Henrik Sommerfeld

Build a Barebone PC for Your Non-Technical Relative

ASUS barebone PC


Almost 7 years ago I built a mini-PC for my sister, an affordable small stationary computer that outperformed the alternatives from the local electronics store, at least in the price / performance balance. It has worked like a charm until recently when the USB ports started to glitch (poor cable management was most likely contributing).

So, time to replace it and I once again looked at the off-the-shelf alternatives and was disappointed. Nothing seemed as good as the thing that just broke. The market for stationary computers that aren’t gaming machines is small and the ones I found were large cases with a hybrid disk (small SSD paired with a spinning drive) or relatively expensive ones. So, time to build another NUC, this time I went for an Asus barebone due to a general shortage in supply of Intel NUC’s.

My point

By building a barebone PC for your non-technical relative or friend (someone you act as tech support for anyway), you help them get a better machine for less money with only a small effort on your part. The barebone machines are really easy to build if you have any computer hardware experience or can follow a short guide. The only thing you buy are (1) the barebone PC, (2) RAM and (3) a disk (M.2 or 2.5" SSD). You do need to make sure that the components work together, but any computer store should be able to help, usually by listing related compatible products next to the barebone PC itself.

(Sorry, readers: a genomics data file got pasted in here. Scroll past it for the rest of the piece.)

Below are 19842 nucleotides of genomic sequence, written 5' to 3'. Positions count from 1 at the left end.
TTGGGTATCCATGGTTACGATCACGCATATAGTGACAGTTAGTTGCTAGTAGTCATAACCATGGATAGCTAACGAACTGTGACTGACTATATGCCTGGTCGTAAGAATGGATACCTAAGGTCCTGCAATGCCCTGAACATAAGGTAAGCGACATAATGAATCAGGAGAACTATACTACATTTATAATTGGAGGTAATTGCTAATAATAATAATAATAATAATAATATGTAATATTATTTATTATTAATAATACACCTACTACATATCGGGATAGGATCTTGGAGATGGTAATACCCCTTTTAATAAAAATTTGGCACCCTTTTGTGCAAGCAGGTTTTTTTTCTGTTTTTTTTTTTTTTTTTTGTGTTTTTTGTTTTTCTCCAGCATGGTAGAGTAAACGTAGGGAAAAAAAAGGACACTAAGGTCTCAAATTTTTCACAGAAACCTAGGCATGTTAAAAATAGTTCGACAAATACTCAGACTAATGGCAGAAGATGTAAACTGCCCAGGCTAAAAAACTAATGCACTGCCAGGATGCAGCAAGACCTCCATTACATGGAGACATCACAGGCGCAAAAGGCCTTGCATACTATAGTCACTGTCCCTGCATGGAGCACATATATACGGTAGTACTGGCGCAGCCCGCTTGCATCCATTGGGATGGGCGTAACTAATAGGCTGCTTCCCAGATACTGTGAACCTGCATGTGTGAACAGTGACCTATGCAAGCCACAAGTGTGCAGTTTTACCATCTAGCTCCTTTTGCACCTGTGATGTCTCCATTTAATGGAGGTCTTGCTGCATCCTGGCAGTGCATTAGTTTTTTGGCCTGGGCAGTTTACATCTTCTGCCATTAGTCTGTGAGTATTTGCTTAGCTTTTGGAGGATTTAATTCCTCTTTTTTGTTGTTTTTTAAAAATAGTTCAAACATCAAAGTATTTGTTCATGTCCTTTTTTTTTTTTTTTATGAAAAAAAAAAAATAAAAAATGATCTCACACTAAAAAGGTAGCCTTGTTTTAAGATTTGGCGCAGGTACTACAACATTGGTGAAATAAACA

So, if someone you know, or perhaps yourself, need a small stationary machine, a barebone PC might be a good choice. And get an M.2 NVMe SSD, they’re worth it!

ASUS barebone PC opened

Caveat: This applies to someone that need Windows or Linux, if an iPad is enough, that’s probably a better option.

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